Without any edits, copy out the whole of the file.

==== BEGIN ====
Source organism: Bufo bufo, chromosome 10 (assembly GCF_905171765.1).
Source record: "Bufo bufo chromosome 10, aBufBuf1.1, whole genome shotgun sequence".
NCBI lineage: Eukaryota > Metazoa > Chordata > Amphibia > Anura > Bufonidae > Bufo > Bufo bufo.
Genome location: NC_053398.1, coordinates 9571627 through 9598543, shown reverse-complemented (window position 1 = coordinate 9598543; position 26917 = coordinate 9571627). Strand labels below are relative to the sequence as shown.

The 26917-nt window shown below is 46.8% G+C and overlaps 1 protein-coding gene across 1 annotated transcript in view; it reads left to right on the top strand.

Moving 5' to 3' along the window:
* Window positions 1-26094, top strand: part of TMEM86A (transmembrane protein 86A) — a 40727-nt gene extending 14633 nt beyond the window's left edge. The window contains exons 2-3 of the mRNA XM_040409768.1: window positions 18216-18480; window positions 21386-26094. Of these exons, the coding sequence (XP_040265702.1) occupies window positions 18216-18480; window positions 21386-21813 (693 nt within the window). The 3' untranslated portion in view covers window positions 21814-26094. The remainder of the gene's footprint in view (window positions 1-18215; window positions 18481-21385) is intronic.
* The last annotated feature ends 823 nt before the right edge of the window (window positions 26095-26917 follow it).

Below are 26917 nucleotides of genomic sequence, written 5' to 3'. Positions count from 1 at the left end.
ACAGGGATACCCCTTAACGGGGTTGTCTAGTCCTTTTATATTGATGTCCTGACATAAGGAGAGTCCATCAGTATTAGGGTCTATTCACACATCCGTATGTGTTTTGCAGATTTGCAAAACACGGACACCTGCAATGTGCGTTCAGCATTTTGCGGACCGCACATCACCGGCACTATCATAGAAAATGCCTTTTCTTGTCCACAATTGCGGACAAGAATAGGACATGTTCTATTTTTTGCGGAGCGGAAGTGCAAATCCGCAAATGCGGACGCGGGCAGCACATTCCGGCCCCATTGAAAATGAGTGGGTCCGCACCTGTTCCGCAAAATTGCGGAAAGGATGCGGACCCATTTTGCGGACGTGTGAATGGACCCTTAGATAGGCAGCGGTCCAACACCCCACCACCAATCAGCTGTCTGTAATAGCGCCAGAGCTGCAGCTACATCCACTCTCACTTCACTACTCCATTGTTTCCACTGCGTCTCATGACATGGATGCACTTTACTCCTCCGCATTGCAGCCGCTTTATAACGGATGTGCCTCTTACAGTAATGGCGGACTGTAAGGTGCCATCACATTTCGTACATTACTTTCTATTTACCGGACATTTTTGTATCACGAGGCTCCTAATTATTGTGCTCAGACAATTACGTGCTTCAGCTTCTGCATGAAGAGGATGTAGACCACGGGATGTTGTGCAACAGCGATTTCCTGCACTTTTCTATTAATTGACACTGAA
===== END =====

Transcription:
Source organism: Bufo bufo, chromosome 10 (assembly GCF_905171765.1).
Source record: "Bufo bufo chromosome 10, aBufBuf1.1, whole genome shotgun sequence".
NCBI lineage: Eukaryota > Metazoa > Chordata > Amphibia > Anura > Bufonidae > Bufo > Bufo bufo.
Genome location: NC_053398.1, coordinates 9571627 through 9598543, shown reverse-complemented (window position 1 = coordinate 9598543; position 26917 = coordinate 9571627). Strand labels below are relative to the sequence as shown.

The 26917-nt window shown below is 46.8% G+C and overlaps 1 protein-coding gene across 1 annotated transcript in view; it reads left to right on the top strand.

Moving 5' to 3' along the window:
* Window positions 1-26094, top strand: part of TMEM86A (transmembrane protein 86A) — a 40727-nt gene extending 14633 nt beyond the window's left edge. The window contains exons 2-3 of the mRNA XM_040409768.1: window positions 18216-18480; window positions 21386-26094. Of these exons, the coding sequence (XP_040265702.1) occupies window positions 18216-18480; window positions 21386-21813 (693 nt within the window). The 3' untranslated portion in view covers window positions 21814-26094. The remainder of the gene's footprint in view (window positions 1-18215; window positions 18481-21385) is intronic.
* The last annotated feature ends 823 nt before the right edge of the window (window positions 26095-26917 follow it).

Below are 26917 nucleotides of genomic sequence, written 5' to 3'. Positions count from 1 at the left end.
ACAGGGATACCCCTTAACGGGGTTGTCTAGTCCTTTTATATTGATGTCCTGACATAAGGAGAGTCCATCAGTATTAGGGTCTATTCACACATCCGTATGTGTTTTGCAGATTTGCAAAACACGGACACCTGCAATGTGCGTTCAGCATTTTGCGGACCGCACATCACCGGCACTATCATAGAAAATGCCTTTTCTTGTCCACAATTGCGGACAAGAATAGGACATGTTCTATTTTTTGCGGAGCGGAAGTGCAAATCCGCAAATGCGGACGCGGGCAGCACATTCCGGCCCCATTGAAAATGAGTGGGTCCGCACCTGTTCCGCAAAATTGCGGAAAGGATGCGGACCCATTTTGCGGACGTGTGAATGGACCCTTAGATAGGCAGCGGTCCAACACCCCACCACCAATCAGCTGTCTGTAATAGCGCCAGAGCTGCAGCTACATCCACTCTCACTTCACTACTCCATTGTTTCCACTGCGTCTCATGACATGGATGCACTTTACTCCTCCGCATTGCAGCCGCTTTATAACGGATGTGCCTCTTACAGTAATGGCGGACTGTAAGGTGCCATCACATTTCGTACATTACTTTCTATTTACCGGACATTTTTGTATCACGAGGCTCCTAATTATTGTGCTCAGACAATTACGTGCTTCAGCTTCTGCATGAAGAGGATGTAGACCACGGGATGTTGTGCAACAGCGATTTCCTGCACTTTTCTATTAATTGACACTGAA